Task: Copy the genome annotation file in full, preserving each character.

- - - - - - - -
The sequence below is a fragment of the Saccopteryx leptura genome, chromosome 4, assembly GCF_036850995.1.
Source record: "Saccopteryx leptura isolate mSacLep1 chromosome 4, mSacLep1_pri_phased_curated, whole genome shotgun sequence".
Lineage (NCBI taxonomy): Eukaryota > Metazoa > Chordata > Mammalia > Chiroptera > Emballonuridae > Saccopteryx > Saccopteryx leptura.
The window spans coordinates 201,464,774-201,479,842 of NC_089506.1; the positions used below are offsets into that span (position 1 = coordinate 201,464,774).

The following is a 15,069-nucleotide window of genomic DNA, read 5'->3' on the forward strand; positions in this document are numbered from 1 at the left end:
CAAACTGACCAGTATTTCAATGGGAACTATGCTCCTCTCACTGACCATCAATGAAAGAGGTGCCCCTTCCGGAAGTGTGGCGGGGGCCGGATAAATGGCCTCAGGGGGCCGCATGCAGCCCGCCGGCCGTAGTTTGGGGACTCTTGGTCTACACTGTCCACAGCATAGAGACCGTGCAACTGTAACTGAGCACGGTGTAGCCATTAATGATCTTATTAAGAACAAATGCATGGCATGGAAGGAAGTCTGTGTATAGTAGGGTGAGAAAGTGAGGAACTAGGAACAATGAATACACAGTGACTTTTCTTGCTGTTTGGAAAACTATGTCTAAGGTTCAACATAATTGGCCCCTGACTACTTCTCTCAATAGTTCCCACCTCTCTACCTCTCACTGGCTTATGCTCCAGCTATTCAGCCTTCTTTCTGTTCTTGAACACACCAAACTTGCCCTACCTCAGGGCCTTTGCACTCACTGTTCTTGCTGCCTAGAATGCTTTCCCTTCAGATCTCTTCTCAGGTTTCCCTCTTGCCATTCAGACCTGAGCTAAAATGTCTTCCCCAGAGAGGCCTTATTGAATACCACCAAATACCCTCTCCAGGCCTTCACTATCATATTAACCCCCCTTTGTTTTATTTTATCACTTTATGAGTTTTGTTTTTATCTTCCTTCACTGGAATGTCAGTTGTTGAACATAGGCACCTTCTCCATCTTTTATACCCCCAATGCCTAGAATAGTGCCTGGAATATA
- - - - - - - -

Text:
The sequence below is a fragment of the Saccopteryx leptura genome, chromosome 4, assembly GCF_036850995.1.
Source record: "Saccopteryx leptura isolate mSacLep1 chromosome 4, mSacLep1_pri_phased_curated, whole genome shotgun sequence".
Lineage (NCBI taxonomy): Eukaryota > Metazoa > Chordata > Mammalia > Chiroptera > Emballonuridae > Saccopteryx > Saccopteryx leptura.
The window spans coordinates 201,464,774-201,479,842 of NC_089506.1; the positions used below are offsets into that span (position 1 = coordinate 201,464,774).

The following is a 15,069-nucleotide window of genomic DNA, read 5'->3' on the forward strand; positions in this document are numbered from 1 at the left end:
CAAACTGACCAGTATTTCAATGGGAACTATGCTCCTCTCACTGACCATCAATGAAAGAGGTGCCCCTTCCGGAAGTGTGGCGGGGGCCGGATAAATGGCCTCAGGGGGCCGCATGCAGCCCGCCGGCCGTAGTTTGGGGACTCTTGGTCTACACTGTCCACAGCATAGAGACCGTGCAACTGTAACTGAGCACGGTGTAGCCATTAATGATCTTATTAAGAACAAATGCATGGCATGGAAGGAAGTCTGTGTATAGTAGGGTGAGAAAGTGAGGAACTAGGAACAATGAATACACAGTGACTTTTCTTGCTGTTTGGAAAACTATGTCTAAGGTTCAACATAATTGGCCCCTGACTACTTCTCTCAATAGTTCCCACCTCTCTACCTCTCACTGGCTTATGCTCCAGCTATTCAGCCTTCTTTCTGTTCTTGAACACACCAAACTTGCCCTACCTCAGGGCCTTTGCACTCACTGTTCTTGCTGCCTAGAATGCTTTCCCTTCAGATCTCTTCTCAGGTTTCCCTCTTGCCATTCAGACCTGAGCTAAAATGTCTTCCCCAGAGAGGCCTTATTGAATACCACCAAATACCCTCTCCAGGCCTTCACTATCATATTAACCCCCCTTTGTTTTATTTTATCACTTTATGAGTTTTGTTTTTATCTTCCTTCACTGGAATGTCAGTTGTTGAACATAGGCACCTTCTCCATCTTTTATACCCCCAATGCCTAGAATAGTGCCTGGAATATA